Racism has also evolved over time, whereas racists norms once entailed having a man’s wife “borrowed” for the night; or being lynched to the delight of mobs for “being too big for ones britches” or being prohibited from drinking “white water” while policemen cannonball-blast said offender with white fire-hydrant water. Today however, Barack Obama is president; Oprah Winfrey is a billionaire; the Rev. Dr. Martin Luther King, Jr. has a holiday; Jay Z’s partnership with Barney’s remains intact, Denny’s serves Black people and the Clippers have a symbolic interim Black CEO.

Racism now though is metaphorically like “death by a thousand cuts” from subtle but certain subordination and disparities in housing, healthcare, education, employment (firing, hiring, promotions, salary), wealth, profiling, arrests, incarcerations, etc. And even more problematic are the psycho-subliminal aspects of racism. Since the 1940s, the Clarks’ “Doll Experiment” proves that Black children are socially engineered (by age 5) to regard Black dolls (people) as inferior, uglier, and dumber than whites.

This confirms the pathologies of what W.E.B. Dubois termed “Double Consciousness” and Carter Woodson termed “Mis-Education,” which stagnate original Black development and world contributions. Such engineering also constricts the boundaries of thought that require transcending to redress racism, as Einstein alluded.

In response, African-Americans should aver to no longer allow the historiography of the Black experience to be politically tortured with skewed idealisms until it falsely confesses the sanitized versions of democracy that anchor the structural, attitudinal, psychological racism of today. This perhaps can initiate new national discourse on racism to snip other pseudo-democratic tenants and tentacles that tie to more centuries-old falsehoods that African-Americans should also learn to unlearn.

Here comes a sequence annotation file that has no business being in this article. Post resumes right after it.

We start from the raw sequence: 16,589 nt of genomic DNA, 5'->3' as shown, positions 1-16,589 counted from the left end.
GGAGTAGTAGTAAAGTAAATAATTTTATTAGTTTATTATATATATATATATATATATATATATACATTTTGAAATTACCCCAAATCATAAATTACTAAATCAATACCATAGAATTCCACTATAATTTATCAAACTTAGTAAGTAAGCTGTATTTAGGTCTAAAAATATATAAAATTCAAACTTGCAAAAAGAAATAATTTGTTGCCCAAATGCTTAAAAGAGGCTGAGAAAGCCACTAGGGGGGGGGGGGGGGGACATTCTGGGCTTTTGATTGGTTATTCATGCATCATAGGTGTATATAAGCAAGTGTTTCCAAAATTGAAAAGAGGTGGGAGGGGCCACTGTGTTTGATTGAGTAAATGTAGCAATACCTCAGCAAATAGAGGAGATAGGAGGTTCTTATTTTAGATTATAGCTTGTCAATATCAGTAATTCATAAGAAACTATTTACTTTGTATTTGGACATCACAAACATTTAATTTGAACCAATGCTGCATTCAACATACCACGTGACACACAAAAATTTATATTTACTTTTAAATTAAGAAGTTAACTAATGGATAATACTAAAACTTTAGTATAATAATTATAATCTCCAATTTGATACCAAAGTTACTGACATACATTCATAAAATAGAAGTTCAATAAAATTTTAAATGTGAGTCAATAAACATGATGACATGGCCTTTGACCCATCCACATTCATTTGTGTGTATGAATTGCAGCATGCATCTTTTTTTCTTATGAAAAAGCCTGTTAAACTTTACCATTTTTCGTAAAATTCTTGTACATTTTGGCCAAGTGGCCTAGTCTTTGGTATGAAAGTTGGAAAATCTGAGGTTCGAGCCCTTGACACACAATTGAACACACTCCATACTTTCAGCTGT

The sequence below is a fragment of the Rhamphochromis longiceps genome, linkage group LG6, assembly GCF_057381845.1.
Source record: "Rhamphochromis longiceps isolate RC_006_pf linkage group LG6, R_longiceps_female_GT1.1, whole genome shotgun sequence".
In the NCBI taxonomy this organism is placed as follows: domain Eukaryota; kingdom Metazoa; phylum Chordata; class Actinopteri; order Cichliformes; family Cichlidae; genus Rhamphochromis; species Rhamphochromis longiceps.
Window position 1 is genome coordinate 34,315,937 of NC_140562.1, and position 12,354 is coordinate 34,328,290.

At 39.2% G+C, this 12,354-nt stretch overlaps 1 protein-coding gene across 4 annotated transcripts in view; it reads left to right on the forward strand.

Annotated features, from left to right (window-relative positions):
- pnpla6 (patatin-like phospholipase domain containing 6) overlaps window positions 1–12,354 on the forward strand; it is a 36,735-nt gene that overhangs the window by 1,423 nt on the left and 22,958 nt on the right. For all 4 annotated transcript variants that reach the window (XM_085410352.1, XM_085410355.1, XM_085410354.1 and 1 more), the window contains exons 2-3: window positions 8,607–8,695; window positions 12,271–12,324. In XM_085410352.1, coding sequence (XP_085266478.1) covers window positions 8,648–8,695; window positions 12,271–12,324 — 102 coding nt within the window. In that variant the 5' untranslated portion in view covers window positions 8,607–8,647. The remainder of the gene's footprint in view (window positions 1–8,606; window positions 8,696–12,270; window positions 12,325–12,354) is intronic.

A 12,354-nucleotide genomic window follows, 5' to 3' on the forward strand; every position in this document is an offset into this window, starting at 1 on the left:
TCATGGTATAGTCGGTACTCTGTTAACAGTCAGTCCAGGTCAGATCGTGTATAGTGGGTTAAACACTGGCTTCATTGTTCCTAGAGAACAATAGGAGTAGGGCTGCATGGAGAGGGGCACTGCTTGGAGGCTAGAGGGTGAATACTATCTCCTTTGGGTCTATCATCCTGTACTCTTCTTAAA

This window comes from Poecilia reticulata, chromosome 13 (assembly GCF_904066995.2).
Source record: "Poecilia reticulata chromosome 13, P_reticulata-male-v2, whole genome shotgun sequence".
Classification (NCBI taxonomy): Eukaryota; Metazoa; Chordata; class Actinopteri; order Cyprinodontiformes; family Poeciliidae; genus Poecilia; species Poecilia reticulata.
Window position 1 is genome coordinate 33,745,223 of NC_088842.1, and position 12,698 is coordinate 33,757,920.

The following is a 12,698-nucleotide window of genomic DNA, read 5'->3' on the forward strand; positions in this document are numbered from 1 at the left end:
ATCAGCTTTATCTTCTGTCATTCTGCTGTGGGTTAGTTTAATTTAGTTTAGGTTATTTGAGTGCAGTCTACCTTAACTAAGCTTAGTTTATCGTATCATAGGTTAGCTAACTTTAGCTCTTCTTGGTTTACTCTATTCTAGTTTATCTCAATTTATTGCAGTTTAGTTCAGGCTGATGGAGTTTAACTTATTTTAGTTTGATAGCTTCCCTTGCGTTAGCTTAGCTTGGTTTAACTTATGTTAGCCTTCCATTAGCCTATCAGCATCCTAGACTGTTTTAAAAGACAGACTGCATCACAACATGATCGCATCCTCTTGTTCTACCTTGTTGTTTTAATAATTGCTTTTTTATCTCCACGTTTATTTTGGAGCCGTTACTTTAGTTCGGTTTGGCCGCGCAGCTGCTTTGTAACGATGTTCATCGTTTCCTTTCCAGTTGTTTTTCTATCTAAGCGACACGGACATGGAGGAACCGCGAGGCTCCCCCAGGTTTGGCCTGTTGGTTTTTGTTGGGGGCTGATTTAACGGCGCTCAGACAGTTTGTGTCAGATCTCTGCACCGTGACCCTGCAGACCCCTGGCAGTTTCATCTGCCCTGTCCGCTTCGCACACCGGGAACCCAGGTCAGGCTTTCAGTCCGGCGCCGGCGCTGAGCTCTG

This article was culled in part from Ezrah’s forthcoming book “The Sovereign Psyche.” Ezrah Aharone is an adjunct associate professor at Delaware State University and the author of two acclaimed political books, “Sovereign Evolution: Manifest Destiny from Civil Rights to Sovereign Rights” and “Pawned Sovereignty: Sharpened Black Perspectives on Americanization, Africa, War and Reparations.” He can be reached at http://www.EzrahSpeaks.com.

source: http://www.insightnews.com/commentary/12366-the-democratic-origin-and-evolution-of-racism

 

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2 thoughts on “The ‘democratic’ origin and evolution of racism

  1. I think the idea that racism belongs to extreme (or lunatic) groups is a way of preventing transformation, because it places emphasis on prejudice, and focuses on the individual. So racial behaviours are seen to be about bad actions of a few, or sometimes about the use of naming (racialisation) rather than about the social, material and psychological impacts of race.

    It isn’t helpful, because it allows the gaze to be shifted from the normalization process of structural racism, and onto either the need for marginalized groups of people to ‘adjust’ to oppressive circumstances, or it speaks of responsibility, without working through systemic injustices and acknowledging power hierarchies.

    Change is slow, but the more conversations like this are spoken through, the greater the possibility of creating new awareness and seeding new thoughts.